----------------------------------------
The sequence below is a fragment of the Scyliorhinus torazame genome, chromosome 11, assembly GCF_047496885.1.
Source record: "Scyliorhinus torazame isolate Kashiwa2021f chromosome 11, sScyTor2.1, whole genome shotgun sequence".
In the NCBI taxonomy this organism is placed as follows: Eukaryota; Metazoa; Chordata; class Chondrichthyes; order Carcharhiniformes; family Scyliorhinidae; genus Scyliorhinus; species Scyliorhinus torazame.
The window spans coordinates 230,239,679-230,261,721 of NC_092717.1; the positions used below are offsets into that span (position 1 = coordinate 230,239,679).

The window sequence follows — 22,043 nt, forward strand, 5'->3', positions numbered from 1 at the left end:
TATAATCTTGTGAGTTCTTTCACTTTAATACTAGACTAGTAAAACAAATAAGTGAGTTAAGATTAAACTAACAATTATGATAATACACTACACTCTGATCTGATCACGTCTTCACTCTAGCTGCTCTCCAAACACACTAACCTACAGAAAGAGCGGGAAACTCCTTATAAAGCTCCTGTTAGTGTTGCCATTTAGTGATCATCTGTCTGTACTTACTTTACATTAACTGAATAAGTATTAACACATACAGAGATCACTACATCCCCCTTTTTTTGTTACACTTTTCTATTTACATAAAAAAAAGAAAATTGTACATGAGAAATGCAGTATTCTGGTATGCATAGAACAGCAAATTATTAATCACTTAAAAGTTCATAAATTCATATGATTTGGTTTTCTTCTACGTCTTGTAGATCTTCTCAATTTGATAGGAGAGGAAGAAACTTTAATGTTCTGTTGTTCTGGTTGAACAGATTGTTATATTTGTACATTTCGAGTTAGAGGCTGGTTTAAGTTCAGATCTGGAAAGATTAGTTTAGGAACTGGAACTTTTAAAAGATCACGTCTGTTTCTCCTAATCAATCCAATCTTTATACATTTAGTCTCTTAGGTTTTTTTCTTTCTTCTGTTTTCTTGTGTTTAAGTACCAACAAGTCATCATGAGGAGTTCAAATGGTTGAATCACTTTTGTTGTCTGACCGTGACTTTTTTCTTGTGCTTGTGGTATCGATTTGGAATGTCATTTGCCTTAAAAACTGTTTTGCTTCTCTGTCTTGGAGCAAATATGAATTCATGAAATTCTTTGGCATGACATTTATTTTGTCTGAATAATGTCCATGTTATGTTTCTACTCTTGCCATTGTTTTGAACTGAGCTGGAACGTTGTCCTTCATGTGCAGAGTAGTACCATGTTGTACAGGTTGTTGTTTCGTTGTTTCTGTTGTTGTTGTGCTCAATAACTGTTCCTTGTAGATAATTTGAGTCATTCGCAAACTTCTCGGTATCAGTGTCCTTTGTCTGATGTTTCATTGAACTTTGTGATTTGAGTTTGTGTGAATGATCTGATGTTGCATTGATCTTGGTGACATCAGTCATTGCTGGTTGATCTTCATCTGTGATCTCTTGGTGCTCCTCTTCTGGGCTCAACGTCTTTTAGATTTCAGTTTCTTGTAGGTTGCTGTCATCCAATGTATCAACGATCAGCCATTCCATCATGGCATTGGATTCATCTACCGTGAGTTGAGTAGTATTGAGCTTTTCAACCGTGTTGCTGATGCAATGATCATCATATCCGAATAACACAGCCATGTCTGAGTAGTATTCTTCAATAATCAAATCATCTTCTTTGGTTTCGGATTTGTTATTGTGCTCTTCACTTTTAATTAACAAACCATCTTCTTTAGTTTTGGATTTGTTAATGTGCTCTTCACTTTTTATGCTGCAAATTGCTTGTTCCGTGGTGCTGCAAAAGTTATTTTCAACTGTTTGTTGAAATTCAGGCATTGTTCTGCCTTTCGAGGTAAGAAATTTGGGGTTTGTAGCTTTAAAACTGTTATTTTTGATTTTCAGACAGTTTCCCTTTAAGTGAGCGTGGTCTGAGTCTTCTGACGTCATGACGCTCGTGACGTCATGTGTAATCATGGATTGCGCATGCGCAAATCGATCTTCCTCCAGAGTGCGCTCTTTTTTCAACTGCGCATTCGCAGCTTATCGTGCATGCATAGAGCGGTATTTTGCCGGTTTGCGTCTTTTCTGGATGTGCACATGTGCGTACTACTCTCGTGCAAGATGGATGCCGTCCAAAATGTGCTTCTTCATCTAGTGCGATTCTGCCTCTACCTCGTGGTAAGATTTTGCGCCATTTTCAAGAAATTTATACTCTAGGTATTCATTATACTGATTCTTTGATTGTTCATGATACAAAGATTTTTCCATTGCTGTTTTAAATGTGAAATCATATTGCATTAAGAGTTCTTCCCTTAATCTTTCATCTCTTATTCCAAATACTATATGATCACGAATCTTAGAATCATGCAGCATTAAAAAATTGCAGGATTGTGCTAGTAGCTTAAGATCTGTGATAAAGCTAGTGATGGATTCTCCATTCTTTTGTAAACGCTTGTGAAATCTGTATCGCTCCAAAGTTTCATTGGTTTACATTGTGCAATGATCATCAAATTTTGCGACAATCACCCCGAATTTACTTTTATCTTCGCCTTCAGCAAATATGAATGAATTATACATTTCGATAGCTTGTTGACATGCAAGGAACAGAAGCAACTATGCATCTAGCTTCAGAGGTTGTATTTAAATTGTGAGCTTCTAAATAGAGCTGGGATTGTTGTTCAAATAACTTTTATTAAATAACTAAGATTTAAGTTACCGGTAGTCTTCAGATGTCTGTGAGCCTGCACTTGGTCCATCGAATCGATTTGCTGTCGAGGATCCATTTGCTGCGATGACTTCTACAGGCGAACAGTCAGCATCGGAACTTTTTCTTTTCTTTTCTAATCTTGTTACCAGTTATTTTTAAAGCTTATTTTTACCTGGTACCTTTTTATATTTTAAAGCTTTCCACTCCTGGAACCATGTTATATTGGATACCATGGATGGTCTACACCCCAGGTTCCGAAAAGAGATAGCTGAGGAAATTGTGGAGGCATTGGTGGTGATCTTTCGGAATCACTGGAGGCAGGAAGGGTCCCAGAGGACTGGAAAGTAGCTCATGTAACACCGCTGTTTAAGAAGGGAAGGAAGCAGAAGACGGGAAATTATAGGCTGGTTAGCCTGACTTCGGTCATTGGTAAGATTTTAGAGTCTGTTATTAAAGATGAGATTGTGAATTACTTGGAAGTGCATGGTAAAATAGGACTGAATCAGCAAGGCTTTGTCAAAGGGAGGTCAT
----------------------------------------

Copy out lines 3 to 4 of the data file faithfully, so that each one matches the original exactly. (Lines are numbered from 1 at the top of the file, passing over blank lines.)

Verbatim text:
In the NCBI taxonomy this organism is placed as follows: Eukaryota; Metazoa; Chordata; class Chondrichthyes; order Carcharhiniformes; family Scyliorhinidae; genus Scyliorhinus; species Scyliorhinus torazame.
The window spans coordinates 230,239,679-230,261,721 of NC_092717.1; the positions used below are offsets into that span (position 1 = coordinate 230,239,679).